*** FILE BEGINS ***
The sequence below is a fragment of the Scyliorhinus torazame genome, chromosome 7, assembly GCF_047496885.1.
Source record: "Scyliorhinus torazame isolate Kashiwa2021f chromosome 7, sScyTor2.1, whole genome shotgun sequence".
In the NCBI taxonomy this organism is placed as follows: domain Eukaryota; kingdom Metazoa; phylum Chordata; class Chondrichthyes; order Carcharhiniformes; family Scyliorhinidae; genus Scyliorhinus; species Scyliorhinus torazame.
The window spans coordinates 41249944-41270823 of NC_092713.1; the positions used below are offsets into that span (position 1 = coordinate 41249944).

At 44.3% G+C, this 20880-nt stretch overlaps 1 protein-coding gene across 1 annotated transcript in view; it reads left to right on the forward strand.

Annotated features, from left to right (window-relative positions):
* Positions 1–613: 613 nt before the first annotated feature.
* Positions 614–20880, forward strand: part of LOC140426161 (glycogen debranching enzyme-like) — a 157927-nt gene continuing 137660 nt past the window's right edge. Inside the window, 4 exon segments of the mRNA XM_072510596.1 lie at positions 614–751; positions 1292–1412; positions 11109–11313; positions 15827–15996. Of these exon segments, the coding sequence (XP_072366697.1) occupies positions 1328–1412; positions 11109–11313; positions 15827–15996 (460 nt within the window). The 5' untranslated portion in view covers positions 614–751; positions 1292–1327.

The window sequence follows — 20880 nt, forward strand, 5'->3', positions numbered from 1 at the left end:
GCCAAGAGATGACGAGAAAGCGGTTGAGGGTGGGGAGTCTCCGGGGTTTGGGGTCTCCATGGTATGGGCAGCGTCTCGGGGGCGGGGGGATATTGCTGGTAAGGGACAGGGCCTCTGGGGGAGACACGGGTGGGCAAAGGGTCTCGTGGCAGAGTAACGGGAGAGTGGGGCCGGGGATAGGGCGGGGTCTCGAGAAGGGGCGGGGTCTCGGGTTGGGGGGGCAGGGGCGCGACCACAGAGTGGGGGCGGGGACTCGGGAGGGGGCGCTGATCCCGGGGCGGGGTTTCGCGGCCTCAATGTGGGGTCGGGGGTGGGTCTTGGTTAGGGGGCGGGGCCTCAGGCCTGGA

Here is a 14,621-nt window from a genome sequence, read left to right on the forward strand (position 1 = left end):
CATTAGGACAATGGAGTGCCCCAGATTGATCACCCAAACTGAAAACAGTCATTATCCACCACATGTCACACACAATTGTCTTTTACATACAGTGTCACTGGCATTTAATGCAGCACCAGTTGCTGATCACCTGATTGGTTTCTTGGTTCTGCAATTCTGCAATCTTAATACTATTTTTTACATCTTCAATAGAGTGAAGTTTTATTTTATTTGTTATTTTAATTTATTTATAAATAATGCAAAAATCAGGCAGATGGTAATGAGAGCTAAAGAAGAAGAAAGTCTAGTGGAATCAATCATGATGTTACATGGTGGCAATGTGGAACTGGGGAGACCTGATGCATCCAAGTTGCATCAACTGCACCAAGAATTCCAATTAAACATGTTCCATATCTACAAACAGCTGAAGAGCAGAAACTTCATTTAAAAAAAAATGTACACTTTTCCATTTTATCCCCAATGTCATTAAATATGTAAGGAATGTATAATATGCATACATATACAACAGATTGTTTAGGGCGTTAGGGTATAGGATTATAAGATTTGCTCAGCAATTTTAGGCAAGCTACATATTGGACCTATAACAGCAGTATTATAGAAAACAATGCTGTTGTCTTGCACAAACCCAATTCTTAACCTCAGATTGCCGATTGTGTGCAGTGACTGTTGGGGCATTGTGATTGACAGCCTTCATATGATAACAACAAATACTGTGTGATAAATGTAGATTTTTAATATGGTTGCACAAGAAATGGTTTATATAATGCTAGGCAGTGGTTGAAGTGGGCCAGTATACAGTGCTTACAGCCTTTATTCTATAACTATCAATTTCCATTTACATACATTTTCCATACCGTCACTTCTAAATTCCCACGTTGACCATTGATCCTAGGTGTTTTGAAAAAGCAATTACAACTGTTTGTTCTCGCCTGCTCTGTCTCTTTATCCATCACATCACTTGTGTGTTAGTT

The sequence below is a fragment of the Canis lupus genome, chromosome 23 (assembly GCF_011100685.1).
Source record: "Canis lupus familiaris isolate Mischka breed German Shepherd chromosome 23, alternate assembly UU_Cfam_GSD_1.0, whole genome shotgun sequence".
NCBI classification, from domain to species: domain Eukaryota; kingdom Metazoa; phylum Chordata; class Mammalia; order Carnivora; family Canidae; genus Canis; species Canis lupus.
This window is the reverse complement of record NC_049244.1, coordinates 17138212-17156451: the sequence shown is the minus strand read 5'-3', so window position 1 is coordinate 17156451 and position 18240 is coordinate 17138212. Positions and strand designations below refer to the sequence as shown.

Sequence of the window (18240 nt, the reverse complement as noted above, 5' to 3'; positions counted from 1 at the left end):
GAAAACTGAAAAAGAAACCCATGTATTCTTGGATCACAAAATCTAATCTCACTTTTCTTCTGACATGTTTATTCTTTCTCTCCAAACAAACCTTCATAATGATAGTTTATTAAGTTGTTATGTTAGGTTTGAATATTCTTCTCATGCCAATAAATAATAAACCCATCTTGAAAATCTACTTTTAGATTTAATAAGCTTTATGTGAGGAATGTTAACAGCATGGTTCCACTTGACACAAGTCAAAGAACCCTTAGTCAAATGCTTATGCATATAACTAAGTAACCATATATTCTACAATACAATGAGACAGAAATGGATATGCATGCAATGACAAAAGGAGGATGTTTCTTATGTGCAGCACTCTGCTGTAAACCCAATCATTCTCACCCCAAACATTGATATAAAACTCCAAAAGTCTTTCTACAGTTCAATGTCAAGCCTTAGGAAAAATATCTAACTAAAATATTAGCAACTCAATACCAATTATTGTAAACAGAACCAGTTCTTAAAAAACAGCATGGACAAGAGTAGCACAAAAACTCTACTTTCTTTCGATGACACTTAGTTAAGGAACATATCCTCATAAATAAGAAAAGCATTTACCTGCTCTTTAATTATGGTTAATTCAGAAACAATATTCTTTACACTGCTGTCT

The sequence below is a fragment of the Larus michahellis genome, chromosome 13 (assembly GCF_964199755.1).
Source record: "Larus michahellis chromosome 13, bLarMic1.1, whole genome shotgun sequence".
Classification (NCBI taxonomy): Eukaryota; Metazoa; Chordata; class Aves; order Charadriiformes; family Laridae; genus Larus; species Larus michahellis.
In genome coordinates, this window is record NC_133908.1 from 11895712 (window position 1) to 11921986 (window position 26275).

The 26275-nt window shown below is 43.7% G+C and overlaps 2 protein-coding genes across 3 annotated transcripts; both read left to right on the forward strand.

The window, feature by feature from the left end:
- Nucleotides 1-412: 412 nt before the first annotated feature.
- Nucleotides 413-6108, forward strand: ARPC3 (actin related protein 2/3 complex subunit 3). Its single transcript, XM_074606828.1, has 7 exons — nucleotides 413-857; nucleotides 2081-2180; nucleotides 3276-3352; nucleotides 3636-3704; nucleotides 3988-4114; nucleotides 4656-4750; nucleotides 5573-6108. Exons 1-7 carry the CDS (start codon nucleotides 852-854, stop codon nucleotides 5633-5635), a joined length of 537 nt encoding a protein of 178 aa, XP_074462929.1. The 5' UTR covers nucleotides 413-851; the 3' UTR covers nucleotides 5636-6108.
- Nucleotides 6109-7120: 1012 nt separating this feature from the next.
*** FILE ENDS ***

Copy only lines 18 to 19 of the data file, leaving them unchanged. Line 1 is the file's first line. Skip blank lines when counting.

GAAAACTGAAAAAGAAACCCATGTATTCTTGGATCACAAAATCTAATCTCACTTTTCTTCTGACATGTTTATTCTTTCTCTCCAAACAAACCTTCATAATGATAGTTTATTAAGTTGTTATGTTAGGTTTGAATATTCTTCTCATGCCAATAAATAATAAACCCATCTTGAAAATCTACTTTTAGATTTAATAAGCTTTATGTGAGGAATGTTAACAGCATGGTTCCACTTGACACAAGTCAAAGAACCCTTAGTCAAATGCTTATGCATATAACTAAGTAACCATATATTCTACAATACAATGAGACAGAAATGGATATGCATGCAATGACAAAAGGAGGATGTTTCTTATGTGCAGCACTCTGCTGTAAACCCAATCATTCTCACCCCAAACATTGATATAAAACTCCAAAAGTCTTTCTACAGTTCAATGTCAAGCCTTAGGAAAAATATCTAACTAAAATATTAGCAACTCAATACCAATTATTGTAAACAGAACCAGTTCTTAAAAAACAGCATGGACAAGAGTAGCACAAAAACTCTACTTTCTTTCGATGACACTTAGTTAAGGAACATATCCTCATAAATAAGAAAAGCATTTACCTGCTCTTTAATTATGGTTAATTCAGAAACAATATTCTTTACACTGCTGTCT

The sequence below is a fragment of the Larus michahellis genome, chromosome 13 (assembly GCF_964199755.1).